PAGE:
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Teachers.....Pakistani experience!

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    Teachers.....Pakistani experience!

    I dont know about u guys but myself having educated in Pakistan, in a Peela schoool, had a pretty disappointing experience. Most if not all had no committment towards development of the students. It was left to the kids to find their own way. I would like to see much more efforts from teachers to develop students.

    #2
    Perhaps because there arent many options available for educated people in Pakistan other than doctors and engineers. That prompts teachers to teach students with the sole purpose of enabling them to score high marks in their Intermediate exams so they can get into a professional school.
    Whats a peela school?

    [This message has been edited by Akif (edited December 18, 1999).]

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      #3
      STUDENTS ARE USE TO BRING TEA AND SAMOSAA'S ALLL DAY LONG...ANYONE WHO HAVE TO PASS THE CLASS MUST TAKE PRIVATE TUTIONS AT TEACHERS HOUSE OTHER WISE HE CANT AND WONT PASS THE CLASS...BULL**** ISNT IT...THEY DONT TEACH NOTHING AND WHEN THEY ASK QUESTIONS AND YOU DONT THEY MAKE YOU MURGAA'S AND HIT YOU ON UR BUTTOCKS WITH TAPED STICKS WHICH ARE EXTREAMLY PAINFULL!!!!!!!!!!!!!!!!!1


      JAAWAN

      ------------------
      Till next time***K_I_S_S***©




      [This message has been edited by Jaawan (edited December 18, 1999).]

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        #4
        Its a sad situation in our country. Teachers are the most important person who can influence a child. Probably more than the parents. There isnt any seriousness about them. They dont care about their huge responsibilities. All they care about is how many students they can get for private tuitions and there is a competition among the teachers for this. And boy..the students who are privately tutored gets the best marks. No marks for guessing!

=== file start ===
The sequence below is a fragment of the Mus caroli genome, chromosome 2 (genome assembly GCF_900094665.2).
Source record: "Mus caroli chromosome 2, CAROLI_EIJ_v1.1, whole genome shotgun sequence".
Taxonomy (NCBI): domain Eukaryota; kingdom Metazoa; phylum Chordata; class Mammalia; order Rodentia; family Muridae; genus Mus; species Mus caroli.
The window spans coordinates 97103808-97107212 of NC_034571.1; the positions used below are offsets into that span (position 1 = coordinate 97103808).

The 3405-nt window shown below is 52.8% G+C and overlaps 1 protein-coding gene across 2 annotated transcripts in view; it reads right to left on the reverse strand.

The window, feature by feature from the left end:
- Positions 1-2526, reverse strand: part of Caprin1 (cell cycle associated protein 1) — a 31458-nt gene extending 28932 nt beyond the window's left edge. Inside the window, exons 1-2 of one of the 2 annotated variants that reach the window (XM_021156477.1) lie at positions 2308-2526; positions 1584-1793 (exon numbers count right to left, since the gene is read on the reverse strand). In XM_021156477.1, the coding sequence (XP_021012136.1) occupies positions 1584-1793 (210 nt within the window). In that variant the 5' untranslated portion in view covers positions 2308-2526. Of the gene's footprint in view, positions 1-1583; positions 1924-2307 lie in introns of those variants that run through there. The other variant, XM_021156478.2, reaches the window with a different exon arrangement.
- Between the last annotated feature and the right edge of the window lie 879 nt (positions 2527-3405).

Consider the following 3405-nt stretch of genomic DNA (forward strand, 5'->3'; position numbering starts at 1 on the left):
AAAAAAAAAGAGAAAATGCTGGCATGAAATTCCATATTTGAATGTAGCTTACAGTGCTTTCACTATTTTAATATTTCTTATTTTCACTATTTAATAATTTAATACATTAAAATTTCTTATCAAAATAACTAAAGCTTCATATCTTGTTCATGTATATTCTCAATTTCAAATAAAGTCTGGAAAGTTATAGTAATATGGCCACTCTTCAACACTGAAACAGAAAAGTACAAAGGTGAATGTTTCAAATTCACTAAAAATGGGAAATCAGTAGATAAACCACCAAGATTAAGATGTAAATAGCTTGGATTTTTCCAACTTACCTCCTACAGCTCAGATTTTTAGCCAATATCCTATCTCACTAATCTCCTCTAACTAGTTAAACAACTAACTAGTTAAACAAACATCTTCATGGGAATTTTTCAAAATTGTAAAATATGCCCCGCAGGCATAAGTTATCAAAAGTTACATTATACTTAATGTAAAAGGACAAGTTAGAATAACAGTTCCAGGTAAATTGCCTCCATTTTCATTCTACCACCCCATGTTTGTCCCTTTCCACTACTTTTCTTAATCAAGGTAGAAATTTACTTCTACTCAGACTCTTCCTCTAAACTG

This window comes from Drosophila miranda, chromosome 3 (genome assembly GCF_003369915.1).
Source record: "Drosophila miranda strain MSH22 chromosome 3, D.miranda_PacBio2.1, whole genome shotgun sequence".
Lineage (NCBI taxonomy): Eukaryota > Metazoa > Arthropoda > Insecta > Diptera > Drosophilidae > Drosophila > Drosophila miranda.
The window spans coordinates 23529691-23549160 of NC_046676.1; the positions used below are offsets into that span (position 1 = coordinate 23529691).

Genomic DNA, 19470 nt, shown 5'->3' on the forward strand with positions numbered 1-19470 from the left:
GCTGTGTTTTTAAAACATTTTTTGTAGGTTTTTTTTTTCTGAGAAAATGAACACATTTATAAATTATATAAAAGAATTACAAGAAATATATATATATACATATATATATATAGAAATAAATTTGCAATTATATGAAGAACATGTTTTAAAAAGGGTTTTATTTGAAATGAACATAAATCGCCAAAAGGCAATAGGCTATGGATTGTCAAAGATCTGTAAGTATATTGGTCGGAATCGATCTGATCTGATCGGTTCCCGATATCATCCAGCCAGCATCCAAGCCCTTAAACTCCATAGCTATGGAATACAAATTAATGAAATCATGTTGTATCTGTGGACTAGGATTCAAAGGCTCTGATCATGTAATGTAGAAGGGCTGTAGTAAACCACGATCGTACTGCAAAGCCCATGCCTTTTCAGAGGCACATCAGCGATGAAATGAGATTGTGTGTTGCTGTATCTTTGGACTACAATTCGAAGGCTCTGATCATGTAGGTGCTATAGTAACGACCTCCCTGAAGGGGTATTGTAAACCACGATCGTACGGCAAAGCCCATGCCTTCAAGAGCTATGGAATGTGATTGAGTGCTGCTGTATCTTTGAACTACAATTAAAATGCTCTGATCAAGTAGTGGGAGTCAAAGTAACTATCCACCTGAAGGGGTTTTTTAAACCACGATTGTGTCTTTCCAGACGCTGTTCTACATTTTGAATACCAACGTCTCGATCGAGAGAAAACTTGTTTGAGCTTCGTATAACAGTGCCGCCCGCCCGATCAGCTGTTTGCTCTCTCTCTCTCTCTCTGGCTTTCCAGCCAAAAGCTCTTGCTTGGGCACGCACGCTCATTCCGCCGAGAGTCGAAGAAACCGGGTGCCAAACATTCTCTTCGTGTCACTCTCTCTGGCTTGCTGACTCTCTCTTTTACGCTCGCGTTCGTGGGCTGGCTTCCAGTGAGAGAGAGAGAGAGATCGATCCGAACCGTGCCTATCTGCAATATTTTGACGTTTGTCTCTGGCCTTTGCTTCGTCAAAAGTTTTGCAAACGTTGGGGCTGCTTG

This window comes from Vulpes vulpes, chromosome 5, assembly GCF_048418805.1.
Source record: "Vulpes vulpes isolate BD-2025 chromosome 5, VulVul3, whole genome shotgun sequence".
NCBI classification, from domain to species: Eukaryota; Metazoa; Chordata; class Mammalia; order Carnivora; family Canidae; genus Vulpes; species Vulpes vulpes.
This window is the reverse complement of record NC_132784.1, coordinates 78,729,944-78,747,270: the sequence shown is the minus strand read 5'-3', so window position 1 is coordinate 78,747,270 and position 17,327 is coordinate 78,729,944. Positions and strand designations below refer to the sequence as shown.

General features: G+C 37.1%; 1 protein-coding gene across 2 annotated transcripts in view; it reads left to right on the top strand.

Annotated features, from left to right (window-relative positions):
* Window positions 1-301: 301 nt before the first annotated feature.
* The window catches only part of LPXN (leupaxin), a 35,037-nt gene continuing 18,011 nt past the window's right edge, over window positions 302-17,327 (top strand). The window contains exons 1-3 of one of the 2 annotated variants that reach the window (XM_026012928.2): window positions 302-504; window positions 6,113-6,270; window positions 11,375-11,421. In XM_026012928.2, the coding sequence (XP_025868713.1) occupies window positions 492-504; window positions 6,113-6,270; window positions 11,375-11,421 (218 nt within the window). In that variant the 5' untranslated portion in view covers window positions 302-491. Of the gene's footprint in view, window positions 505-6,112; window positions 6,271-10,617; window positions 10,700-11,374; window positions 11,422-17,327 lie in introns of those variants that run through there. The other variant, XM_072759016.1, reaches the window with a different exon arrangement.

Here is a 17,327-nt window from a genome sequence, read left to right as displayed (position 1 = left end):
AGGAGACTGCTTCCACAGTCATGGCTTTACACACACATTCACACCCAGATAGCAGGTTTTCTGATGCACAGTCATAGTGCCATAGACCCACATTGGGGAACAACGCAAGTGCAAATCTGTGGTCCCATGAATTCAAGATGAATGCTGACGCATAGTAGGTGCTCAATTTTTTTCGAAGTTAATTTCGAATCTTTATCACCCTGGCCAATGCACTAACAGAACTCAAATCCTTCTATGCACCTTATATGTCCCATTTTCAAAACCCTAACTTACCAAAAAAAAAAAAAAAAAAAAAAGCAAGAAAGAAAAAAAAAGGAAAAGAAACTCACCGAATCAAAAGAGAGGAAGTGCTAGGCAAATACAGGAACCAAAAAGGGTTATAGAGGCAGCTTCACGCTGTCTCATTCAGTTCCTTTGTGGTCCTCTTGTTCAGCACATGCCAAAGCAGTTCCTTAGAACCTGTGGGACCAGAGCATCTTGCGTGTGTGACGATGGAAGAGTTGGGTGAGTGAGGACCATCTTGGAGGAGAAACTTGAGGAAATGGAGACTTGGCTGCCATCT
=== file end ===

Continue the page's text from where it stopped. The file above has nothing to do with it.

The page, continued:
If one thing in Pakistan needs to be corrected is the teaching profession. It will be a miracle but we must pray for it. I know most of the guys on the forum are from UK or North America...and may not care about this much..but we should be able to do something to stand up to it and send a message to the government to at least try to correct the situation.

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          #5
          Students getting high grades after private tuitions from their teachers tells you that the teachers are competent, and they know their stuff, and they also know how to teach. The driving factor here is money of course. Teachers hold private tuitions for the money, and they need money because as teachers, they are paid next to nothing from the school or government. I dont know if what can be done to fix this, but to start with, they need to set a minimun standard for teachers, where all have to have a certain minimum qualification. Even though such limits might be in effect on paper, they are rarely enforced, and schools commonly employ Intermediate pass and fresh graduates to teach students subjects that they havent even specialized in. After setting and enforcing such strict guidelines for employment as teachers, the government should set a minimum pay for teachers which would be an incentive for prospective teachers.

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            #6
            There is no lack of good teachers in Pakistan; it is the system that needs fixing. It is true that many resort to private tutoring to make a decent living, but not all teachers in Pakistan do that. Students, as well as their guardians are to be blamed for this too. In ordinary households, the emphasis is on Grades and not on learning. In addition, many useless subjects are taught both at lower as well as higher education levels. Islamyiat is mandatory even at the professional degree level, even if someone is studying to be a Chemist. It is not just teachers, but the entire learning environment that needs overhauling. Making mixed sex public schools will be a good start. Reducing class size and encouraging self-learning will come eventually. Education is not just learning ABCs but learning to relate to a wider environment. The emphasis in Pakistan has been on “forced” learning (a colonial hangover even though, the English have revised their educational system every few years) rather than “paced” learning and what a student may want to learn. Again, Pakistani Teachers are only a minor (though significantly commanding) part of the learning premise. Change the system, and you will have better teachers. My colleagues often make an observation that Pakistan can produce Noble caliber Theoretical Physicist, but have not been able to churn out a practical cadre of scientists, engineers, and teachers. True, that there are many notable Pakistanis who have made names in various fields, but they are very few and far in between, considering the size of the nation.

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              #7
              NY Ahmedi....